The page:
Government response on cat and dog vaccination

British government responds to report on cat and dog vaccines

source: Veterinary Record vol 153 no 2, July 12 2003
starts p35, 2 pages long

The British government has backed recommendations made by a working group on vaccination for cats and dogs. The group was set up in 1999 to assess health risks arising from vaccinations. The government supports 15 of the 19 recommendations made by the group, including a recommendation that more research be carried out into links between upper respiratory tract problems in cats, and feline calcivirus vaccination. The working group called for product literature to carry statements that the duration of immunity used for booster vaccination regimes is a minimum, rather than a maximum period. The group also called for a risk-benefit analysis to be carried out for individual pets, by vets together with the pets' owners.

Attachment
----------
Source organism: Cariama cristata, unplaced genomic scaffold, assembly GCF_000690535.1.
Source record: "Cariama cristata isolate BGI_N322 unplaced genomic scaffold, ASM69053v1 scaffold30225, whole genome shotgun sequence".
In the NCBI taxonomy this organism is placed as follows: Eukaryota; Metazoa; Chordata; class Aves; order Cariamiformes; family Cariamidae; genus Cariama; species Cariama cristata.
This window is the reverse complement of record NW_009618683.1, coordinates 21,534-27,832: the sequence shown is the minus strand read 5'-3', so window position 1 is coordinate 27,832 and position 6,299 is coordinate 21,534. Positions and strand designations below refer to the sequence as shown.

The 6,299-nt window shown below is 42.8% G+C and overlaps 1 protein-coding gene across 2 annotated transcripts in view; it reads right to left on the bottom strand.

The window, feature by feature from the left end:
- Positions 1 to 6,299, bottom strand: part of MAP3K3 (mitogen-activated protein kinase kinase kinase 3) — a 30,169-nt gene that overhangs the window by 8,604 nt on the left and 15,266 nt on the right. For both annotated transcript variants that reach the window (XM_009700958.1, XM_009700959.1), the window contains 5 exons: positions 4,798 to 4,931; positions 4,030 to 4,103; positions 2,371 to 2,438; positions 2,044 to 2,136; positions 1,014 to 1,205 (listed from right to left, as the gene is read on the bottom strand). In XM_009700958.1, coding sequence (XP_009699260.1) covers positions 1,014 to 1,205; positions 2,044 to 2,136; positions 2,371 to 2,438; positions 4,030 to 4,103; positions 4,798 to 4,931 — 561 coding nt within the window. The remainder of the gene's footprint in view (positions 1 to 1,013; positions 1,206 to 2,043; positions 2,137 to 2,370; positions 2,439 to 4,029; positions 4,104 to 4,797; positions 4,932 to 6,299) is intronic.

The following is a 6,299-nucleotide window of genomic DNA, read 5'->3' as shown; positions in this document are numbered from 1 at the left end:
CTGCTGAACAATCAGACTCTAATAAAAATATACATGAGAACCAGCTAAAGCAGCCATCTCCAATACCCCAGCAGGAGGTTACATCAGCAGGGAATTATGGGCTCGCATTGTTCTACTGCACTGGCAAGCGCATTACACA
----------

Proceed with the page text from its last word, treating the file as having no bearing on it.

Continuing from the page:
The government sees professional development among vets as the best way to spread information, rather than through product literature. The government also claims that it encourages voluntary disclosure of information to vets and the public. The government rejected a recommendation for generic warnings to be put on injectable vaccines for cats, relating to the possible higher risk of sarcomas developing after aluminium-adjuvanted vaccines. The government argues that there is not yet enough evidence to link specific vaccines, or types of vaccines to fibrosarcomes.